I wrote the following quotation in August 2016:
“My name is Jessica Olson. I’m twenty years old, a Journalism and Communication and Media student, and I’m facing my third cancer diagnosis.
May 3rd 2011 I was diagnosed with Stage II Nodular Sclerosing Hodgkin’s Lymphoma. This is a type of lymphoma – a cancer that starts in white blood cells called lymphocytes. Lymphocytes are part of the immune system. I found this from a lump in my neck, above my right clavical bone, around the size of a golf ball. I was fifteen years old, and had eight rounds of BEACOPP Chemotherapy and two and a half weeks of Radiotherapy. On December 5th 2011 I was CLEAR – now all I had to do was stay PET NEGATIVE (no active cancer) for five years and I had survived.
November 2015 I found another lump, this time under my jaw. I had an ultrasound and it was misdiagnosed as NOTHING. Come April 2016 the lump hadn’t left and I knew something was wrong. I demanded another ultrasound, this time it came back as abnormal. After a biopsy I was told I had Mucoepidermoid Carcinoma (cancer of the saliva gland. They contain three cellular elements in varying proportions: squamous cells, mucus-secreting cells, and “intermediate” cells.) I had a big operation where the gland was removed as well as tissue and 30 lymph nodes. The cancer had been found to have spread to the margin and 1 lymph node but it was a low grade tumour (good sign) – which meant 6 weeks of radiotherapy were in store.
I had 28 doses of every day radiotherapy for six weeks. Three weeks later another lump emerged in the exact same spot. I consulted my physio who was treating me for lymphedema (a condition of localized fluid retention and tissue swelling caused by a the removal of lymph nodes, which normally returns interstitial fluid to the thoracic duct, then the bloodstream.) She told me this lump was not scar tissue and to see my doctor immediately. I went straight to the hospital reception, saw my doctor and he sent me for a CT scan immediately. The next day he called to say I needed a biopsy so on Tuesday I went to the hospital for that. The biopsy took forever because they were struggling to extract cells, so they made an incision in my neck and I lost so much blood I had to stay in hospital that day so they could monitor me. On that Friday I got the call that the cancer was back.
I had a meeting with my radiologist that day and he told me I had one option left; one chance. An enormous surgery where a huge chunk of flesh would be removed as well as the tumour. They’re taking out the nerve to control my lower lip on the right side and the nerve that controls my tongue on the right side (which means my smile will be crooked and I’ll have a lisp and most likely need rehab to learn to talk again properly.) I’ll also require a breathing tube in hospital and a feeding tube as my mouth will be so swollen from the surgery. Not to mention, they’re cutting my jaw in half to access it better, so I’ll have a metal plate to reconnect it all.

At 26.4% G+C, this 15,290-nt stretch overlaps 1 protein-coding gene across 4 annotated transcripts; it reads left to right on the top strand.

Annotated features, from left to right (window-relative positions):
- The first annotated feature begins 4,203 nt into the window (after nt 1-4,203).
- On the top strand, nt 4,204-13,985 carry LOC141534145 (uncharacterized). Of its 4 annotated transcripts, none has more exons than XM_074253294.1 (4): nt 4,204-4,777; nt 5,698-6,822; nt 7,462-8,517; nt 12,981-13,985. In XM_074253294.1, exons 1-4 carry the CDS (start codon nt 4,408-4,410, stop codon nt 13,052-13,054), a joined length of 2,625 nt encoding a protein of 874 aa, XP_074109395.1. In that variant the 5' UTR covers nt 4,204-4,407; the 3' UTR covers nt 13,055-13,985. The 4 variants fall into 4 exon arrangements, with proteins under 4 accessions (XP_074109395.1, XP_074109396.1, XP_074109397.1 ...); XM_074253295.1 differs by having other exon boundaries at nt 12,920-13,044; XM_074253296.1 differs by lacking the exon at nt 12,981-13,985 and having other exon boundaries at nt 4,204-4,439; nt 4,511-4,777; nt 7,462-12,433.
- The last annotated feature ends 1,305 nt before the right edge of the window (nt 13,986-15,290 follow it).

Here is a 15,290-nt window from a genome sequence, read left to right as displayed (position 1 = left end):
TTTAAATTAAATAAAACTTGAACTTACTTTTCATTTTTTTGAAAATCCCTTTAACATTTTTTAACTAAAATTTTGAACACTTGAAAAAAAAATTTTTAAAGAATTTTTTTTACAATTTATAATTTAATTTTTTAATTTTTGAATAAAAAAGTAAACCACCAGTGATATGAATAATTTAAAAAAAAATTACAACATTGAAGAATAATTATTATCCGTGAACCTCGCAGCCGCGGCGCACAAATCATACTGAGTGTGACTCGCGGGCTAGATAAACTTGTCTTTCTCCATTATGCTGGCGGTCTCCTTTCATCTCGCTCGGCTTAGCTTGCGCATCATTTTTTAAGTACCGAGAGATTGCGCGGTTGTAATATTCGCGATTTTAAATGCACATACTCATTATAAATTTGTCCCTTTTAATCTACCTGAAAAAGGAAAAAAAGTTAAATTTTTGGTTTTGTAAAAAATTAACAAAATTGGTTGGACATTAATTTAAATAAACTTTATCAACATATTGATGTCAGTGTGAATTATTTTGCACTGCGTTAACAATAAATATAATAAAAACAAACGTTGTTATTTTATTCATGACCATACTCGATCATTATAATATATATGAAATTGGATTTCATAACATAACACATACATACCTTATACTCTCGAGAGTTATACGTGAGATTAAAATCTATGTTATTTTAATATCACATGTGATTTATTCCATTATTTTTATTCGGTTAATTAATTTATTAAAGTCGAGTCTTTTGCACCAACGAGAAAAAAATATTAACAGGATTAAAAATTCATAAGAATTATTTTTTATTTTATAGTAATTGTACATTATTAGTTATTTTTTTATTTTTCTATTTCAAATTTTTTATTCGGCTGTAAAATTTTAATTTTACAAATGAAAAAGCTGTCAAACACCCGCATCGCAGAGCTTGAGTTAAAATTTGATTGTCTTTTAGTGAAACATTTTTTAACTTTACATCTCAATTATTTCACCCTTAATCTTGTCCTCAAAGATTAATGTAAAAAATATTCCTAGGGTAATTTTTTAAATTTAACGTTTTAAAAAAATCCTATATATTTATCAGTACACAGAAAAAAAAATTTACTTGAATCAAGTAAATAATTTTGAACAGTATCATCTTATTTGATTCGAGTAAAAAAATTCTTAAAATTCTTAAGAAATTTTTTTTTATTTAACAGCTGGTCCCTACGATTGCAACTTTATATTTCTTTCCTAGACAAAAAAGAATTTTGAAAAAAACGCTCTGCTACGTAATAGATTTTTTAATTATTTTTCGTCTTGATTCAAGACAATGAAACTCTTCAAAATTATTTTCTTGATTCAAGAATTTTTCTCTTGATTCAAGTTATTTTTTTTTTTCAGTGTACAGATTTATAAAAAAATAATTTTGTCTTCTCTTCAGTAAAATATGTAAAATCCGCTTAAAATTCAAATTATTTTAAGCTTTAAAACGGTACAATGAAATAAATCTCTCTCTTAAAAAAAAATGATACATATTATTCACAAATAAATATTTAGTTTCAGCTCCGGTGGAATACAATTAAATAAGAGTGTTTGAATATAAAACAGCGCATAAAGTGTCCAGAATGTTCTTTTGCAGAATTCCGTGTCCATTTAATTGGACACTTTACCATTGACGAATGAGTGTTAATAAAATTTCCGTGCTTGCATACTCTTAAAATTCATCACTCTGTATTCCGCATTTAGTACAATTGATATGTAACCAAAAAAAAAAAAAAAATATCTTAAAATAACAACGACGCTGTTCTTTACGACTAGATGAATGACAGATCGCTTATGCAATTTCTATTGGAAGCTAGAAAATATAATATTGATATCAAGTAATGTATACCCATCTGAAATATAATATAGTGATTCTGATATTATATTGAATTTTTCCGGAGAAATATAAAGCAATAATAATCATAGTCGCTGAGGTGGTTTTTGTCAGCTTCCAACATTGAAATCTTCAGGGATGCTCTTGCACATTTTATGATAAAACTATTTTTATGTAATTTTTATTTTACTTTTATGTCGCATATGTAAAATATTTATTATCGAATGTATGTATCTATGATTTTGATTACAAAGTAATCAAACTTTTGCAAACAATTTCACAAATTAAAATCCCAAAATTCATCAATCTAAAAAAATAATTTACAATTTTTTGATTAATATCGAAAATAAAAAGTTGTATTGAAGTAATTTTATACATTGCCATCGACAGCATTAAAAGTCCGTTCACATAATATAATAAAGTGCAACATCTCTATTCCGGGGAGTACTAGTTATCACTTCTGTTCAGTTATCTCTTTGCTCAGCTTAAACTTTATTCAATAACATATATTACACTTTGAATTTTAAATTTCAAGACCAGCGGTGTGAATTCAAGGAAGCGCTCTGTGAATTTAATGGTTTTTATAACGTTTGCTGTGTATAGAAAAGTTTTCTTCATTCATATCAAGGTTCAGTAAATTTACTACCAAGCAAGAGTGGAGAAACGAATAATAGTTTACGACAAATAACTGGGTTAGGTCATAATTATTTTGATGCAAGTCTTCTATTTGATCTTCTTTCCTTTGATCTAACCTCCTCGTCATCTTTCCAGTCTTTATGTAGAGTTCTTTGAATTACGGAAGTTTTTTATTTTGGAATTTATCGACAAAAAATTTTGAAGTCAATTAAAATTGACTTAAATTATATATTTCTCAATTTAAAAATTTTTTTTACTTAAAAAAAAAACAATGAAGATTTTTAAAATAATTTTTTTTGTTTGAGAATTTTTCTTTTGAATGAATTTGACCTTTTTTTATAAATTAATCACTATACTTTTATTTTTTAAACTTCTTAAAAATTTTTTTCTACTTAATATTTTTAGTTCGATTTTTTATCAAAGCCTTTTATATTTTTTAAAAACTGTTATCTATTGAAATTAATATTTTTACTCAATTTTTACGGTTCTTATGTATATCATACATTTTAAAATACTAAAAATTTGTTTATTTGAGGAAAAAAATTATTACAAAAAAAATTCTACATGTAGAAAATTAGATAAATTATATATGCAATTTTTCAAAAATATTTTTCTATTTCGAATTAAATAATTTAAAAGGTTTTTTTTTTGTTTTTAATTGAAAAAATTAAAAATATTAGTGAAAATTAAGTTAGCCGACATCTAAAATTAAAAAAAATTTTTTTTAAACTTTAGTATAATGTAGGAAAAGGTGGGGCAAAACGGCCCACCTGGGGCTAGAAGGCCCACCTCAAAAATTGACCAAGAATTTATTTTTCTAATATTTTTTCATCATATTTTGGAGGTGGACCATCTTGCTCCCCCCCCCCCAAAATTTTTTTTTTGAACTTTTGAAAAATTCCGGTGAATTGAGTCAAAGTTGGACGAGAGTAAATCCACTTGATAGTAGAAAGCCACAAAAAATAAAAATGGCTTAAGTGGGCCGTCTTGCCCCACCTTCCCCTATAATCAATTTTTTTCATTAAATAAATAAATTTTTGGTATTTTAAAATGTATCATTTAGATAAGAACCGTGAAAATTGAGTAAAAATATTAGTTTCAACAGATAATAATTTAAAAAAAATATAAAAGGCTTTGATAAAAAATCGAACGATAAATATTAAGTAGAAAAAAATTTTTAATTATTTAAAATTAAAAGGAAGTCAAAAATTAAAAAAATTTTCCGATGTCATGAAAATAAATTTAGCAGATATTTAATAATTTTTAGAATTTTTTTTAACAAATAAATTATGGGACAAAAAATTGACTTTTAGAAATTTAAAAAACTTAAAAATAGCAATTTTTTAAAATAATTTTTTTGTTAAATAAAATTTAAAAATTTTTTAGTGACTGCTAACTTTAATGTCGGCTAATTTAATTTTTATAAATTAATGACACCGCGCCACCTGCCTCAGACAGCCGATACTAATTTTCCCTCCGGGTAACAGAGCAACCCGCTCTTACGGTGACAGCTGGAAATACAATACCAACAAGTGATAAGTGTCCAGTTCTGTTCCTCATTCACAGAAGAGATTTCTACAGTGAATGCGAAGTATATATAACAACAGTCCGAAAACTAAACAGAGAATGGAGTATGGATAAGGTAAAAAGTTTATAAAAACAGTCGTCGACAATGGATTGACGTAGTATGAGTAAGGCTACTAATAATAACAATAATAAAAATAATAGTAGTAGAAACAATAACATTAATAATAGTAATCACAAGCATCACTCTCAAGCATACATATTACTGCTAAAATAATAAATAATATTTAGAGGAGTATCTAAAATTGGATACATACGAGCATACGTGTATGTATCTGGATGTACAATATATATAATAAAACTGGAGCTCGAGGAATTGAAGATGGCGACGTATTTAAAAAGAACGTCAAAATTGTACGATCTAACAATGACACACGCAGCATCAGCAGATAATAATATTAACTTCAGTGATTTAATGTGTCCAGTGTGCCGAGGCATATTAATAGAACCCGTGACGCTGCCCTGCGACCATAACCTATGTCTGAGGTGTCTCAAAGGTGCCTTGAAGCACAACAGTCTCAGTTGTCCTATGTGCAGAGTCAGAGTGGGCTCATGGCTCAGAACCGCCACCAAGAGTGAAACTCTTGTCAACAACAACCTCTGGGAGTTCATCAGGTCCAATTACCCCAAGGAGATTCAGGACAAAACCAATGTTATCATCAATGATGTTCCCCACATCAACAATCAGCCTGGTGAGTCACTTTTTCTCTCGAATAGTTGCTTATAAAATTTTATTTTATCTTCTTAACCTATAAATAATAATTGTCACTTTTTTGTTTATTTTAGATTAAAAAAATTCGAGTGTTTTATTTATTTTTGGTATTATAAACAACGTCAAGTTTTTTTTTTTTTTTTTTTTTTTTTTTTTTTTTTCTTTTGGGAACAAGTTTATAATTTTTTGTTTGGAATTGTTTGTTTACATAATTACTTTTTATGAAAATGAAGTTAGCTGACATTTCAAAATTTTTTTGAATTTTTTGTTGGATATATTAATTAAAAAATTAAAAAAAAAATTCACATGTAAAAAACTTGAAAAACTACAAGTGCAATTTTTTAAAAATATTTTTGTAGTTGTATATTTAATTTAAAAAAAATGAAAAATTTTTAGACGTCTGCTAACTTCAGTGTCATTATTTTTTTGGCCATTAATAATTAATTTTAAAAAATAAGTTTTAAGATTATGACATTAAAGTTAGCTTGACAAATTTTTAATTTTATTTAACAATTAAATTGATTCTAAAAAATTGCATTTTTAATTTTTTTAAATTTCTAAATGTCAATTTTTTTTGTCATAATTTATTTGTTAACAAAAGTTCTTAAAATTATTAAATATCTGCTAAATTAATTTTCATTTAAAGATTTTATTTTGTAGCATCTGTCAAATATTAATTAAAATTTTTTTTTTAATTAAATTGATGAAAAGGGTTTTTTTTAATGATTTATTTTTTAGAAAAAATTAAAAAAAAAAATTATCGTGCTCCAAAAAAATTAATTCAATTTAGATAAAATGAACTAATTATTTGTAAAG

This was a lot to take in, and after my many years of fighting cancer, treatments and heart break I wasn’t sure if I would take this option. I felt like I had had enough, I’ve tried hard for so long, I’ve battled and remained strong and experienced so much anxiety of a relapse or secondary cancer over the last five years that maybe this was the end. Maybe the reason it kept coming back was because it was the end of my time on earth. I was only 20 but maybe this was God’s plan, and I had to stop fighting fate and let myself go. I asked if I refused the surgery how long would I have, to which he replied “only a matter of months.” There is the option of symptom care, where they medicate you to help you get through the pain as you’re dying, but even so it would be a very slow and painful death for me where the tumour would grow and grow, breaking out of my skin, and I would eventually suffocate to death (so morbid, I know!)”
As you will have seen in my blog posts following, I changed my diet to a vegan, no sugar, very minimal carbs and added many supplements plus cannabis oil to the mix and I achieved remission for 14 months. Unfortunately, we’re back here, as in April 2018 I’ve found another cancerous lump. A relapse of mucoepidermoid carcinoma. A second relapse. My fourth diagnosis with cancer, and my third mucoepidermoid carcinoma diagnosis.
Predictably, I am in a whirlwind of confusion. Those who know me well, know that I need answers for everything; it’s just who I am. Therefore, not having answers as to why I’m back on this journey again has just thrown me completely. I hate not feeling productive, I love to share and I love to investigate into learning new things, which for me has been the alternate side of things; learning how nature can nurture.
So please, enjoy my blogs. They are not meant to be sad, or uncomfortable for you to read; it’s almost like this is just an online diary into my thoughts and my wellbeing. I will be sharing my thoughts, variables that I am learning and things that I am doing.